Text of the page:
Missing from their ranks was Sgt. Derrick Kirkland. The husband and father had been sent home from Iraq five months earlier after trying to commit suicide three times.
"The doctors at Madigan (Army Hospital), for some reason after three suicide attempts in a matter of a couple of weeks, rated Kirkland as low-risk for suicide," said Army veteran Mike Prysner.
Fellow unit members say Kirkland returned to his rear detachment unit at JBLM where he was allegedly called a liar and a coward.
"After mocking him on a Friday night, he was sent to a room by himself, which is complete contradiction to anybody who has any amounts of common sense," said fellow soldier Kevin Baker. "He was placed by himself, and he was found Sunday morning. He'd hung himself in a closet."
Kirkland's supporters say the Army cleared itself in an internal investigation, but they want the investigation reopened.
"It is our assertion that Sgt. Kirkland was killed by the criminal negligence provided by the U.S. Army here at Fort Lewis," Prysner said.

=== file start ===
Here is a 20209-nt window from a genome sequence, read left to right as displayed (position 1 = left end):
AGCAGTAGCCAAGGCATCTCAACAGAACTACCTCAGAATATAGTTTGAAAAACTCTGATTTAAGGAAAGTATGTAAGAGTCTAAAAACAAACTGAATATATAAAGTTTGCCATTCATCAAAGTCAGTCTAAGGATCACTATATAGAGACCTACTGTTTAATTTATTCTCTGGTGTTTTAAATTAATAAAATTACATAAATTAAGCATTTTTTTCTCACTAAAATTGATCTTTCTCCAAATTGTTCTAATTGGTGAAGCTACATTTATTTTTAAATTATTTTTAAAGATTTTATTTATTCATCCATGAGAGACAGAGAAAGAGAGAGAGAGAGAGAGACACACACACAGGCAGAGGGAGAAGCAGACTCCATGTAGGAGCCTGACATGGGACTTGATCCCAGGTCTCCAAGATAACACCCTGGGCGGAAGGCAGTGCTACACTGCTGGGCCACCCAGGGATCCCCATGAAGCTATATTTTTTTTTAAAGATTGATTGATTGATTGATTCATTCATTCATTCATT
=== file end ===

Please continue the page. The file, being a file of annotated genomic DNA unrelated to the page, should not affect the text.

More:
A JBLM spokesman called Kirkland's death a tragedy, but said he can't comment on the details except to say the military takes suicide prevention extremely seriously.
But Kirkland's supporters say the military's efforts are falling short while the horrors of war are taking a toll on our troops. Military veterans say soldier suicides have reached epidemic proportions, and more prevention is needed.
"More soldiers are killing themselves each day than dying in combat. That right there says that something is very wrong with the system right now, of (the) mental health care in the military," said Army veteran Josh Simpson.
Kirkland's supporters say it's going to take public pressure on the military to get changes. Toward that end, Kirkland's mother and several fellow active-duty soldiers are going to speak out Friday night near the base, hoping to catch the military's attention.